Mortgage lenders can better support customers through the current cost-of-living crisis by using data and digital channels which can identify the vulnerable early, help personalise solutions and ease the increase in demand.
There is no denying it: we’re currently in the midst of a mortgage shock.
In September, the market went into chaos, with hundreds of mortgage products retracted by lenders and interest rates sent sky rocketing. UK homeowners, who over the past 15 years had seen nothing but low interest rates, are now facing a huge repayments hike. Added to this, UK house prices have risen by more than two-thirds over the past decade, with the most significant increase seen in the past 12 months.
And it’s going to get worse before it gets better. The perfect storm of recent events – Brexit, Covid-19, the war on Ukraine, the ‘mini Budget’ – is affecting everybody. It's not just the people who were already vulnerable, it’s those who have never before been in such a difficult position. Energy has gone up, food's gone up, petrol's gone up – everything has gone up.
Mortgage lenders are facing a multitude of challenges, as they seek to help customers who are under enormous strain while still doing what is best for their business. The FCA’s Vulnerable Customer Guidance sets out the regulator’s view of what firms should do to comply with their obligations under its principles and to ensure they treat customers in vulnerable circumstances fairly; here, I’ve identified three of the biggest challenges lenders are facing and some ways that they can confront them.
1. Identify problems early
Evidence suggests that different demographics experience differential effects; lenders can therefore use analytics tools to predict whether someone’s circumstances are likely to lead them into a state of vulnerability. This means that the lender can start to look into proactive reach-out campaigns, whether this is via targeted communications or a prompt when the customer logs onto their website – messaging along the lines of “get help with your finances here”.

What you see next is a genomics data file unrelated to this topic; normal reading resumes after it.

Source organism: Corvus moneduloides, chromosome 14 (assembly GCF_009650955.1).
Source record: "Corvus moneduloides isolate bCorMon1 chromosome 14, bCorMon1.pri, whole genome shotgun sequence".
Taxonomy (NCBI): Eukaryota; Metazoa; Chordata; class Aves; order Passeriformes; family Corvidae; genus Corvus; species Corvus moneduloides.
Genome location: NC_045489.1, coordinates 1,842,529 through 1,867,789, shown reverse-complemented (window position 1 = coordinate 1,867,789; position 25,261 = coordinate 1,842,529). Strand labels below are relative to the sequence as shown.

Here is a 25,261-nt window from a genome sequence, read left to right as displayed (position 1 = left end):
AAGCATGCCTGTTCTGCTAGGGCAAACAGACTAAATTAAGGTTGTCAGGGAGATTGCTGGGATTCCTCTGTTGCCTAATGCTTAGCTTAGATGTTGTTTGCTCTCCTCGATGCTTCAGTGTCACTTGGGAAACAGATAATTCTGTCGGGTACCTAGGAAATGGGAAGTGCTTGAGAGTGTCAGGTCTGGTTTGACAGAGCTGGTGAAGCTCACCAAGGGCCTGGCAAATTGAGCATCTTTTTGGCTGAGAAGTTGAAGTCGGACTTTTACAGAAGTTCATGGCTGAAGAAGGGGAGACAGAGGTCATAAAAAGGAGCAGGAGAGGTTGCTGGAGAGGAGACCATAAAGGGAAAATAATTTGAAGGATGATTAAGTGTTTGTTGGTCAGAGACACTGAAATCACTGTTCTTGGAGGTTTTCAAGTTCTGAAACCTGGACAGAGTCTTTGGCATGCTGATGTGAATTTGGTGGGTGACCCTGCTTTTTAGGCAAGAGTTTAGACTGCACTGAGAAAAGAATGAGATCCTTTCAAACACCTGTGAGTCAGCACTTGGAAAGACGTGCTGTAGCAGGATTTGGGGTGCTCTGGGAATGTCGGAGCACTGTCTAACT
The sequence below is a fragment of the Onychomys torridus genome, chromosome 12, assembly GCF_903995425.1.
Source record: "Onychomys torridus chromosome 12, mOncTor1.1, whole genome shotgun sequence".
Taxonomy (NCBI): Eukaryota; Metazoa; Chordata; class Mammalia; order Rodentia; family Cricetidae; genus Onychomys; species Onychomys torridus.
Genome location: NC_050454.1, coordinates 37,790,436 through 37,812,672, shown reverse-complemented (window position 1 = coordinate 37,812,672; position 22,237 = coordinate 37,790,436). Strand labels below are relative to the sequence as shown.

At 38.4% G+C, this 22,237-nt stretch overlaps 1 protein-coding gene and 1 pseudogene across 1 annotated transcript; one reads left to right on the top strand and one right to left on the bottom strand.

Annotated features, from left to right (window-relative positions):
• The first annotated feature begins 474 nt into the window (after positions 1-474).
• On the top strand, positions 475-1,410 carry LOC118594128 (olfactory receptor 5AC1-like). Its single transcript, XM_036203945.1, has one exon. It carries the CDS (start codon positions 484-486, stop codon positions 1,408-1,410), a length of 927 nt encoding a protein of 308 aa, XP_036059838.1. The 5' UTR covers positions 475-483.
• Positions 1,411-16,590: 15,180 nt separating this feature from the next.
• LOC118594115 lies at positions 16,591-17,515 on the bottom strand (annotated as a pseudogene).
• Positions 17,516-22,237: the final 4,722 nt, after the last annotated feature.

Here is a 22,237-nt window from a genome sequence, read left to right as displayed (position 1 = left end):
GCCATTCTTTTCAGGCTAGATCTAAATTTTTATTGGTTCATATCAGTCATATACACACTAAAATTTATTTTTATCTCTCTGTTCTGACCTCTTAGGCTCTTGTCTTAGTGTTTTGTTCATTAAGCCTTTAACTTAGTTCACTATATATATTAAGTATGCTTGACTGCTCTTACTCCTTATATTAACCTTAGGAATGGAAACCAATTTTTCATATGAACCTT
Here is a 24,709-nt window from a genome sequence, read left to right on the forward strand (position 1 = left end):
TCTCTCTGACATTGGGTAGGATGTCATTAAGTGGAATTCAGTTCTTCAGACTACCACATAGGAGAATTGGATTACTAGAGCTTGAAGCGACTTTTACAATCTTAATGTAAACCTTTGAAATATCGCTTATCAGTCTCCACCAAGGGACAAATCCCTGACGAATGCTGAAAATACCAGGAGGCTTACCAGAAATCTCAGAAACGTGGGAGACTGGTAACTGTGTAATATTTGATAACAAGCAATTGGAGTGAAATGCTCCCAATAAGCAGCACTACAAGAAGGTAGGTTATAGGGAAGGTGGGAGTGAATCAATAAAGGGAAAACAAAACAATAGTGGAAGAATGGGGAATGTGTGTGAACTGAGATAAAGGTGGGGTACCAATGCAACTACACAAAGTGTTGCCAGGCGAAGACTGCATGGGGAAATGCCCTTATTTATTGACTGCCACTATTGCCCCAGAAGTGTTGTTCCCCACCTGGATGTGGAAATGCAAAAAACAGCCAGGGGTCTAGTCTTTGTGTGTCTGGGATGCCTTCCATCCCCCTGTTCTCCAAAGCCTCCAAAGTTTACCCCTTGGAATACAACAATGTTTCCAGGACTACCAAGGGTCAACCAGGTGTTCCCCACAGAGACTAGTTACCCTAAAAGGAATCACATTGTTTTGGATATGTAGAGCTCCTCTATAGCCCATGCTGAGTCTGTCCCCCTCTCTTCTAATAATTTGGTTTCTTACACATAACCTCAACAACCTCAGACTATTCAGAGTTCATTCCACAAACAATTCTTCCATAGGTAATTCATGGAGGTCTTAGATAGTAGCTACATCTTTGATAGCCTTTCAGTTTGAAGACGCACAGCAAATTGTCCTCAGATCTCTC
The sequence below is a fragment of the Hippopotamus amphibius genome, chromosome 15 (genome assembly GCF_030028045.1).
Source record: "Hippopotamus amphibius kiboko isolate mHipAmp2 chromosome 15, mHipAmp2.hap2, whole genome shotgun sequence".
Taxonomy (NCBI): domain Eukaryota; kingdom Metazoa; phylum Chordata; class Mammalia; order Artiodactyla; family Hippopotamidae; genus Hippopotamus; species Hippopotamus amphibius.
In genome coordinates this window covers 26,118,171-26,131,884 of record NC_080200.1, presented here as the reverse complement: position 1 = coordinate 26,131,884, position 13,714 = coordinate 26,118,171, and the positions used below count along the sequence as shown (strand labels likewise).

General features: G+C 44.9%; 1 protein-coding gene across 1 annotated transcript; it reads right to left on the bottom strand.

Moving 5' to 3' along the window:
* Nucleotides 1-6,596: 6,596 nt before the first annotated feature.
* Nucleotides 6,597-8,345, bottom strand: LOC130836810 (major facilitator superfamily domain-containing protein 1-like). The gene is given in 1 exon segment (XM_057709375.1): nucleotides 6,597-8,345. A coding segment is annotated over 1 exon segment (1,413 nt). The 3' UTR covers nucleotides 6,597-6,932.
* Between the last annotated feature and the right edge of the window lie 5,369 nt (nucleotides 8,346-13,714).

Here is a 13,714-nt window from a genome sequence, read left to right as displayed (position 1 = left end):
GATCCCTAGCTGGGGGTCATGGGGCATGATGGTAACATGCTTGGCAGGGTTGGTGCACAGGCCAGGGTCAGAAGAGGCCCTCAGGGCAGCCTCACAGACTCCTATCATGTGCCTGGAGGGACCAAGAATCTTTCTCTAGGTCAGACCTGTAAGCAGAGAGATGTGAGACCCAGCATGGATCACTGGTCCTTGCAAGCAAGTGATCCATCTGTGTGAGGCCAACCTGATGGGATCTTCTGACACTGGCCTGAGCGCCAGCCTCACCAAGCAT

Furthermore, it won’t be controversial to say that the traditional method of a customer filling in an income expenditure form is flawed. They are likely to forget things, and so inadvertently not end up giving the full picture. The wider transparency of open banking, however, can help put lenders in a stronger position to properly advise the customer.
Once someone has actually got in touch with the lender to speak about their repayment difficulties or worries about rate rises, speech analytics tools can pull out key words from what the customer says, and even their tone of voice, flagging to the call centre employee that this person could be classed as vulnerable. In addition, these tools can advise the agent on the best course of action to now take. This isn’t replacing the need for training for frontline colleagues to be able to handle these more delicate calls; rather, it’s to assist the agents in achieving the best outcomes for customers. Some lenders find it faster and more efficient to outsource this resource to teams who have already mastered these complex skills.
It's not always necessary for a customer to speak to another human being – the key is being able to identify when this approach is needed and when it isn’t, then either staying with an automated process, such as chatbots, or putting the customer through to a call centre agent. And using open banking, customers can use a calculator to verify their exact situation at the start of their customer journey, so that when they are connected to another person, the agent already has all their information to hand. This can help to reduce time spent collating information, the process of which may be awkward, painful or just plain embarrassing for the customer.